Function outperforms morphology in the assessment of muscular contribution to insulin sensitivity in premenopausal women

Diab Vasc Dis Res. 2022 Jan-Feb;19(1):14791641211070281. doi: 10.1177/14791641211070281.


Introduction: Skeletal muscle contributes significantly to insulin sensitivity in humans. However, which non-invasive measurement best reflects this contribution remains unknown. Consequently, this paper compares morphologic and functional measurements.

Research methods and design: We conducted a cross-sectional analysis of 144 premenopausal women enrolled in the "Prediction, Prevention, and Sub-classification of Type 2 Diabetes" (PPSDiab) cohort study. For the analysis, we quantified insulin sensitivity by oral glucose tolerance testing and, in a subgroup of 30 women, euglycemic clamp. To assess skeletal muscle, we measured volume by magnetic resonance imaging, intramyocellular lipid content by magnetic resonance spectroscopy, and physical fitness by cardiopulmonary exercise testing.

Results: The mean age of the cohort was 35.7 ± 4.1 years and 94 participants (65%) had a history of gestational diabetes mellitus. Of the morphologic and functional muscle parameters, the maximum workload achieved during cardiopulmonary exercise testing associated most closely with insulin sensitivity (standardized beta = 0.39; p < .001). Peak oxygen uptake also demonstrated significant associations, whereas muscle volume and intramyocellular lipid content displayed none.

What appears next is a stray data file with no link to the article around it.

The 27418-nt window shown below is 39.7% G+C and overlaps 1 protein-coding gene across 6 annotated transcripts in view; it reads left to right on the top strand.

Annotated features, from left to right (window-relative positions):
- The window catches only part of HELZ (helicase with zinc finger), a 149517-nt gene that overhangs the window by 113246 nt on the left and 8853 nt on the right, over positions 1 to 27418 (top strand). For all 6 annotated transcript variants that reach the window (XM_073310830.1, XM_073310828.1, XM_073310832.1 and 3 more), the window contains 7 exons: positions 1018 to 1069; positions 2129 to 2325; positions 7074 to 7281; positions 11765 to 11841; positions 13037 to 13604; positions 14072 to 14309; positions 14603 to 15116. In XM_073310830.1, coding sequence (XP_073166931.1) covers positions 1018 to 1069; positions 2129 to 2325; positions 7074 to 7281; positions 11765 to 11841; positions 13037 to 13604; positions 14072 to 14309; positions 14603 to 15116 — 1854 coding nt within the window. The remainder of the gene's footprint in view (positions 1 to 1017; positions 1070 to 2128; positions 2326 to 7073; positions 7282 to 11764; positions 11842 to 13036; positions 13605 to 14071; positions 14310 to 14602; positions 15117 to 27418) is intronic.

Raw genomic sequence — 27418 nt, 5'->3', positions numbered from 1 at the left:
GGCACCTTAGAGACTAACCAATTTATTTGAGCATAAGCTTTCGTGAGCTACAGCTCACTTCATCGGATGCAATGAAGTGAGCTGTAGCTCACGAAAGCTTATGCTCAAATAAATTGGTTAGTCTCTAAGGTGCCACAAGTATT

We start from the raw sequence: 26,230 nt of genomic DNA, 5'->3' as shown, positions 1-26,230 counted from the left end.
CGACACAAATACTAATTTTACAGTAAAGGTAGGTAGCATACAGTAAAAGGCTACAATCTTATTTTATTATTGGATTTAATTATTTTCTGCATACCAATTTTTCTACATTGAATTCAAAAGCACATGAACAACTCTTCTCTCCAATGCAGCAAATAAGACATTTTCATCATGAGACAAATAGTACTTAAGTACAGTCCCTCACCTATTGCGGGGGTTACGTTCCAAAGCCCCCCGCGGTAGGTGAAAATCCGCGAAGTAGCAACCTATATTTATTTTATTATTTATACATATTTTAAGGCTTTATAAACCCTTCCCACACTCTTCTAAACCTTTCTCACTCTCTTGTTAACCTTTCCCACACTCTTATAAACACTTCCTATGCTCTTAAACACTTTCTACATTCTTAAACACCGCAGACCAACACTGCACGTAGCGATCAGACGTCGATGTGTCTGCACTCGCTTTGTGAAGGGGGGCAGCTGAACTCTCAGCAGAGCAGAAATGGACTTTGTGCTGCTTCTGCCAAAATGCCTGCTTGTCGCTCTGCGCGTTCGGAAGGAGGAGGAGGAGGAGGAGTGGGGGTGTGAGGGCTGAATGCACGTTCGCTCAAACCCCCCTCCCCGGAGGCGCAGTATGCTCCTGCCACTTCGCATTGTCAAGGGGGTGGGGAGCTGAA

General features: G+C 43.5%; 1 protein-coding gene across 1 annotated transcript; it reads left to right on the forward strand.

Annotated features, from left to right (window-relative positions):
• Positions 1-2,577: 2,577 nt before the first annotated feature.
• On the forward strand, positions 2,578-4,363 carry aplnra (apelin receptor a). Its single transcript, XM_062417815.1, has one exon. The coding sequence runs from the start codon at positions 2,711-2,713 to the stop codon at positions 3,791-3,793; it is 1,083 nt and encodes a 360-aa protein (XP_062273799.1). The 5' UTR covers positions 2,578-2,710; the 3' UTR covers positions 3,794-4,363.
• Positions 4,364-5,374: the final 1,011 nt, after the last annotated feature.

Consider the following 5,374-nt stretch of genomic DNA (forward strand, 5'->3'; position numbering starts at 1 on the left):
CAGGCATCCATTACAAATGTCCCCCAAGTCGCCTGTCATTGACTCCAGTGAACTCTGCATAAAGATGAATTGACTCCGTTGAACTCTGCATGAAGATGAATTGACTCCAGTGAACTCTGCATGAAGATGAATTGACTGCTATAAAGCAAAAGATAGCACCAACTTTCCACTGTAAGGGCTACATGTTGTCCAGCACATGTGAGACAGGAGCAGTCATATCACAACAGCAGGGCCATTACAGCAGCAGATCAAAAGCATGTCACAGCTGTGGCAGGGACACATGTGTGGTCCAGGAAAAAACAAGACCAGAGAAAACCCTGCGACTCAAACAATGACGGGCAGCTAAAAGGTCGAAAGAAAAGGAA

Conclusion: Functional measurements provided a better assessment of the muscular contribution to insulin sensitivity than morphologic measurements in premenopausal women. In particular, exercise testing rendered an easy and cost-effective method applicable in clinical settings and other human studies.

Keywords: exercise testing; insulin resistance; magnetic resonance imaging; muscle volume; type 2 diabetes.

Publication types

  • Research Support, Non-U.S. Gov't

MeSH terms

  • Adult
  • Cohort Studies
  • Cross-Sectional Studies
  • Diabetes Mellitus, Type 2*
  • Female
  • Humans
  • Insulin Resistance* / physiology
  • Lipid Metabolism